What is your luxury?


  1. I have thought about anything I could add but I think that you captured the essence!

    1. Thank you! Now that you mentioned essence....I should have given this the title: The Essence of Luxury. Darn.

  2. Ahhh yes...... intangible luxury - well I strive for it (funny actually because I was just writing about one aspect of it on my blog - retirement) but I haven't achieved it yet, so until I do I have to substitute it with tangible luxury items instead; I guess I don't have to tell you what they are.

    Interestingly enough I have a big project starting in September which really is going to zap my intagible luxuries so for the next month I'm going to try and enjoy the things money can't buy. I hope you can and do too. Have a lovely weekend.

    Colleen x

    1. What's with the anonymous thing? I thought an admirer left a comment. Hahahaha. Of course, I can name all your tangible luxuries :D I can't wait for the launch of your September project. Goodluck! Have a lovely weekend x

    2. oh I wasn't using my own computer whilst away so decided not to log in to my blogger account - sorry to disappoint, it's just me ha ha.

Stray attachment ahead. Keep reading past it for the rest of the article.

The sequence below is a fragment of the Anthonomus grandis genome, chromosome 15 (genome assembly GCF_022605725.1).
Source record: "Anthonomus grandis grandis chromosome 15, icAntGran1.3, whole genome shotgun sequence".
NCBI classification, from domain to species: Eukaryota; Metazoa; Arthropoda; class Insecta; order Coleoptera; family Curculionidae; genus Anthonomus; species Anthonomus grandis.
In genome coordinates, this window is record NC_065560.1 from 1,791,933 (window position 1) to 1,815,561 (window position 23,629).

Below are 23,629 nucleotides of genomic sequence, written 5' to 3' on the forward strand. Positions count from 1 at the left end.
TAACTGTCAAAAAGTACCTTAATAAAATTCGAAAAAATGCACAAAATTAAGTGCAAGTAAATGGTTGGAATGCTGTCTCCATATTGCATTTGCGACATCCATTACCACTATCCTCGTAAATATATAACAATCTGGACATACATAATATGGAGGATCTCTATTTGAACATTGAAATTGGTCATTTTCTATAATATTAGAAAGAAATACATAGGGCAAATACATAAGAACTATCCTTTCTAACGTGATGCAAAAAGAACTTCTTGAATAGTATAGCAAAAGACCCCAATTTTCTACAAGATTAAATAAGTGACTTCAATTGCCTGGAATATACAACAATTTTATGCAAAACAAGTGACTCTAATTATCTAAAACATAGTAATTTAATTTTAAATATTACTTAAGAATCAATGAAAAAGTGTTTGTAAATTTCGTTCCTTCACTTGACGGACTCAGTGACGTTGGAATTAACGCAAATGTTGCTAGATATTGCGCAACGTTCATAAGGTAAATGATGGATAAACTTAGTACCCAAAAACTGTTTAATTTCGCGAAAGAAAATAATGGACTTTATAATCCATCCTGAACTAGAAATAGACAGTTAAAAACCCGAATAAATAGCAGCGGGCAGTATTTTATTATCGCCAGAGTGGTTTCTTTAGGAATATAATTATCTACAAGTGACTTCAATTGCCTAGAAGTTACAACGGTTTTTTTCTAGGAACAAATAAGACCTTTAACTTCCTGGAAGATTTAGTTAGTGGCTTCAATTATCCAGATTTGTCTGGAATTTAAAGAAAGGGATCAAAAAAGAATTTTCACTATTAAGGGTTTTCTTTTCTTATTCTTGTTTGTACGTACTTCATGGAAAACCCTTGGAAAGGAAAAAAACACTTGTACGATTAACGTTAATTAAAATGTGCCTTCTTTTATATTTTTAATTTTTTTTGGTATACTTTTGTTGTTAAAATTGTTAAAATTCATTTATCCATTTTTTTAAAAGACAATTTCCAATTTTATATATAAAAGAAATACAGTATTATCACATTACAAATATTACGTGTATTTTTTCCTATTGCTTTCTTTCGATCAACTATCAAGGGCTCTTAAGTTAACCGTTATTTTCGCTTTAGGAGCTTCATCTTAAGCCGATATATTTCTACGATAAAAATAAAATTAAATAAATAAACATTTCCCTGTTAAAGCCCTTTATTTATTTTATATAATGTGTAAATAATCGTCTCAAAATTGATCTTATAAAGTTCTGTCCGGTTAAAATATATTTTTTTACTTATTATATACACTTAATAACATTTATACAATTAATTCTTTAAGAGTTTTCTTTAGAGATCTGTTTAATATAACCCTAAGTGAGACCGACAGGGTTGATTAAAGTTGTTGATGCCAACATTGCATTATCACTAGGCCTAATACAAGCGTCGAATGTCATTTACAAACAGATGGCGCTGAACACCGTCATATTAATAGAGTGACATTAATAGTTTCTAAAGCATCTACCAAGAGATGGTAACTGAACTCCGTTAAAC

Oh don't get too excited about the project. I've just been commissioned to work on a nutrition project, it's just work. I wont be posting about it but it will leave me short of time and freedom x

  3. An interesting, thought-provoking post. I think you have covered the luxuries which I value particularly time! I do feel that travel is a luxury too. Having the opportunity to visit places around the world learning about new cultures and cuisines is definitely a luxury.

  4. This was indeed an interesting read. Sounds like you have a great job, even though you are far from family, but like my papa always says "we are just a fllight away!" I never thought that travelling as much was a luxury because we had to do it and move so much, since I was younger, but the older I got I realised that it is quite a priviledge. I wouldn't trade that experience for the world. :)
    Thanks so much for your lovely comment on my post! /Madison


Thank you for reading. Your turn; let me know your thoughts :)

Related Posts Plugin for WordPress, Blogger...